What is Cost to Company (CTC) & how to negotiate it? - A job seeker’s guide

What is Cost to Company

What is Cost to Company (CTC) & how to negotiate it? - A job seeker’s guide

Cost to Company (CTC) is one of the first things job seekers are curious about when opportunities knock on their door. Right from when a recruiter makes the first screening call to the salary discussion round, the recruitment team asks you about your current CTC to decide and offer you an appropriate salary. However, most people in their initial years of employment and freshers don’t know CTC’s full form and meaning.

Hence, you must know everything about CTC and how to negotiate it with the HRs in the salary round.

What is CTC in salary?

CTC meaning: CTC is the word companies use to define the quantitative cost per person they hire. It is the total amount of yearly money an employer spends on their employees. It also helps them calculate increments in your salary per the company’s defined duration.

Percentage hike in salary = New salary - Old salary / Old salary * 100

It includes all forms of tax deductions, provident fund, gratuity deductions, professional tax, health and medical insurance, and other employment benefits.

It is sometimes confused with in-hand salary. And thus, people complain about their annual CTC sounding lucrative but lesser actual in-hand salaries.

What is gross salary, and how is it different from CTC?

Most often, when salary is discussed, people discuss the amount they receive at the end of every month or collectively in one year.

Gross salary or salary is the take-home amount, including basic pay and allowances paid as remuneration. Simply speaking, it is the in-hand amount credited to one’s bank account for their work - the total of components like basic pay, Dearness Allowance (DA), House Rent Allowance (HRA), and others.

You are left with a gross salary if you separate deductions like EPF, Medical & life insurance, gratuity, etc., from the CTS.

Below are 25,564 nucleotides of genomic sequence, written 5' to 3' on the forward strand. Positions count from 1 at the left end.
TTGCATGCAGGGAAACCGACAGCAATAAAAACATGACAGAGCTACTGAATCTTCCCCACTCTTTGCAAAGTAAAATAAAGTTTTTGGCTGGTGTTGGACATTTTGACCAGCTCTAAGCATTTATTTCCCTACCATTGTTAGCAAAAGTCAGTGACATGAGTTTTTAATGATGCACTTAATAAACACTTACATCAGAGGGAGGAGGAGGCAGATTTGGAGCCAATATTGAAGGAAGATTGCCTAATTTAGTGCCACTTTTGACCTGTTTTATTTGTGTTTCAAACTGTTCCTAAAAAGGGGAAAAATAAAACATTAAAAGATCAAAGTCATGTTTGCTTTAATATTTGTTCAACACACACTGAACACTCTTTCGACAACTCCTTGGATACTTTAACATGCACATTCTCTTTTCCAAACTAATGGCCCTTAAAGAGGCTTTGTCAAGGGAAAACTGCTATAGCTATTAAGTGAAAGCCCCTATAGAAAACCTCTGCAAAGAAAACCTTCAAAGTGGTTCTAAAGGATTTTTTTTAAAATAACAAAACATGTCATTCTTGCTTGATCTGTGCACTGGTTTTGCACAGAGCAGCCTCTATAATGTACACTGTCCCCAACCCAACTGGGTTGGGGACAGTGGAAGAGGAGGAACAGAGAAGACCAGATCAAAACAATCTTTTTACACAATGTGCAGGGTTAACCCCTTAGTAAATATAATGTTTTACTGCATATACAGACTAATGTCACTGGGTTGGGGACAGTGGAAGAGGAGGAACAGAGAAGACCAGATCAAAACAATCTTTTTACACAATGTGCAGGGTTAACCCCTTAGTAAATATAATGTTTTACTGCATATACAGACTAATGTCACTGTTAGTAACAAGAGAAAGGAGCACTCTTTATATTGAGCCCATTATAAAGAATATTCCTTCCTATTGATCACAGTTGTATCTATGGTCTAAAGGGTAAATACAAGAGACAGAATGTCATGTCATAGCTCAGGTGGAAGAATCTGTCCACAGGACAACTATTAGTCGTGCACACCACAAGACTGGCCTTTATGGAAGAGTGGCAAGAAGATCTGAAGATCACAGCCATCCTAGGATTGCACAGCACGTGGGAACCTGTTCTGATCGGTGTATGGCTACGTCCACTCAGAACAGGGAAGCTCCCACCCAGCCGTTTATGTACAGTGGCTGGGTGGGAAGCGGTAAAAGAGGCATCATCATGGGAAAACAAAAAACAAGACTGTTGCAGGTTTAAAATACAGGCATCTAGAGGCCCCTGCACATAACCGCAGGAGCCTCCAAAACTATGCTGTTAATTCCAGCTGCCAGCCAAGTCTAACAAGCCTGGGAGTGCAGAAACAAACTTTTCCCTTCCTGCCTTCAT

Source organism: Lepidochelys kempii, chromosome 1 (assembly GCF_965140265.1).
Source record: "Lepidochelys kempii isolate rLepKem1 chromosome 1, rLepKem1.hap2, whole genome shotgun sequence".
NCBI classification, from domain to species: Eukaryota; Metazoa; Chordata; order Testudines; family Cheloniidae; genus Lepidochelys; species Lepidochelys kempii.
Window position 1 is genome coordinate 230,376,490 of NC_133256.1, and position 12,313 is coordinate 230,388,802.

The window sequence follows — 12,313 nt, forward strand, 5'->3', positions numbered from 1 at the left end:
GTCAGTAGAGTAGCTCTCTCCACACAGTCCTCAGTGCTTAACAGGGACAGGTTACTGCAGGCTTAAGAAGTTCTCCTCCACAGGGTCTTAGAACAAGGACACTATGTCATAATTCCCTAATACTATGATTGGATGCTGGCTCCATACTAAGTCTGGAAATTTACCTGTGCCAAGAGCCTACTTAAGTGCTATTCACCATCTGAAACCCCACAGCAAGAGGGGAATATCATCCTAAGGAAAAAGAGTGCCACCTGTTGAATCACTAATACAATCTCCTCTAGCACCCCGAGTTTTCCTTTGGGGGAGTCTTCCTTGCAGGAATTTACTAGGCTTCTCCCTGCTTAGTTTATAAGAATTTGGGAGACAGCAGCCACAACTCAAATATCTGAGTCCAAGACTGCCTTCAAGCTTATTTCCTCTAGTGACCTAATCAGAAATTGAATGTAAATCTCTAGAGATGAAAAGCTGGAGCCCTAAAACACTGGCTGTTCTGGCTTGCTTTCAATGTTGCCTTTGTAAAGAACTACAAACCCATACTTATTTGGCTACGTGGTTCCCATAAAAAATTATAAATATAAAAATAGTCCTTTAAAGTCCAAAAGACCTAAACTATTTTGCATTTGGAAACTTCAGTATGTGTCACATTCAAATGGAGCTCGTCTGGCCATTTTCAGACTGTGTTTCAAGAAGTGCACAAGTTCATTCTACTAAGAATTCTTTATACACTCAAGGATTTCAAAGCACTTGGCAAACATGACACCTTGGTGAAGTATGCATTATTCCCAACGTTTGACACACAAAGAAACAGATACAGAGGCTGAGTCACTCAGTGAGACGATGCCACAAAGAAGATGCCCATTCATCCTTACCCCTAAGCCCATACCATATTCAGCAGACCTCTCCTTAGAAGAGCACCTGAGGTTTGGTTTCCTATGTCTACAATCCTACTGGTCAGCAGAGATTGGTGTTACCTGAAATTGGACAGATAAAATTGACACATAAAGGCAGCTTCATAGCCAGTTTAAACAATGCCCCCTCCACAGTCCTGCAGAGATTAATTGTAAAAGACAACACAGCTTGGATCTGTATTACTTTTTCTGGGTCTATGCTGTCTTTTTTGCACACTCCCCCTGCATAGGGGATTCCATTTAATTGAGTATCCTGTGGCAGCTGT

Let’s see an example of an employee whose annual CTC is 5,44,000; upon deduction, his gross or take-home salary comes down to 5,04,000.

A Fixed Compensation
Baisc Salary 18,900 2,26,800
House Rent Allowance 7,560 90,720
Flexible Allowance 15,540 1,86,480
Gross Pay 42,000 5,04,000
Benefits (Annual)
B Medical Insurance - 15,000
Prequisites - 25,000
Total A + B Cost to Employer 5,44,000

Here, the employee receives remuneration or gross salary and benefits like medical insurance and some prerequisites, such as free meals, gym access etc., but not deductions like EPF and gratuity.

So, here CTC = Gross salary (Direct benefits) + Indirect benefits

How do companies calculate or define your CTC in salary?

Let’s break down the CTC into all its components and understand each in greater detail.

CTC = Direct benefits + Indirect benefits + The employer’s contribution to your savings (EPF, Gratuity and others)

Direct benefits are the take-home amount or the salary, indirect benefits are allowances for which the employer pays on your behalf, and the employer contributes to your savings by depositing a determined amount every month to your PF account.

Let us understand the various components in greater detail:

  • Basic pay or basic salary: It is the major salary component which contributes 40 to 60 percent to the CTC amount.
  • Dearness Allowance (DA): Dearness allowance is the amount added to the basic salary to curb inflation’s effect on an employee’s cost of living. It is generally 50% of the basic pay. However, it is not a compulsory component of a CTC structure.
  • House Rent Allowance (HRA): The amount added to your gross salary to compensate for rented accommodation. It varies based on how affordable the accommodation is in your posting area. While it will be higher in a tier-1 city, it will come down for tier-2 and tier-3 cities, towns and villages.